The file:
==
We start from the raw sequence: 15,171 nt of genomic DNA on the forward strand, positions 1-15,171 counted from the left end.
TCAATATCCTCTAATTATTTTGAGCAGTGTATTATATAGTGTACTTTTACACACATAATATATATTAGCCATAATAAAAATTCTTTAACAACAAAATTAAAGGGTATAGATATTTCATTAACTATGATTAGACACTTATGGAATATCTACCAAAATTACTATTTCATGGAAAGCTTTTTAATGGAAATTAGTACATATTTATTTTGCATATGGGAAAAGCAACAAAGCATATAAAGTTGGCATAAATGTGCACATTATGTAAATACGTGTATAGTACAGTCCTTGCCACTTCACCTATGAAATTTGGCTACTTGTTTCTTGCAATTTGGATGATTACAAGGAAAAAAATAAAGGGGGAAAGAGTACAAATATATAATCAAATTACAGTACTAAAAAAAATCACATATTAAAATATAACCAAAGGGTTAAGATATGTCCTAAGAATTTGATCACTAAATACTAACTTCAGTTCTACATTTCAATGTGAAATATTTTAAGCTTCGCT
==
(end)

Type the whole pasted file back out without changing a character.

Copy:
We start from the raw sequence: 15,171 nt of genomic DNA on the forward strand, positions 1-15,171 counted from the left end.
TCAATATCCTCTAATTATTTTGAGCAGTGTATTATATAGTGTACTTTTACACACATAATATATATTAGCCATAATAAAAATTCTTTAACAACAAAATTAAAGGGTATAGATATTTCATTAACTATGATTAGACACTTATGGAATATCTACCAAAATTACTATTTCATGGAAAGCTTTTTAATGGAAATTAGTACATATTTATTTTGCATATGGGAAAAGCAACAAAGCATATAAAGTTGGCATAAATGTGCACATTATGTAAATACGTGTATAGTACAGTCCTTGCCACTTCACCTATGAAATTTGGCTACTTGTTTCTTGCAATTTGGATGATTACAAGGAAAAAAATAAAGGGGGAAAGAGTACAAATATATAATCAAATTACAGTACTAAAAAAAATCACATATTAAAATATAACCAAAGGGTTAAGATATGTCCTAAGAATTTGATCACTAAATACTAACTTCAGTTCTACATTTCAATGTGAAATATTTTAAGCTTCGCT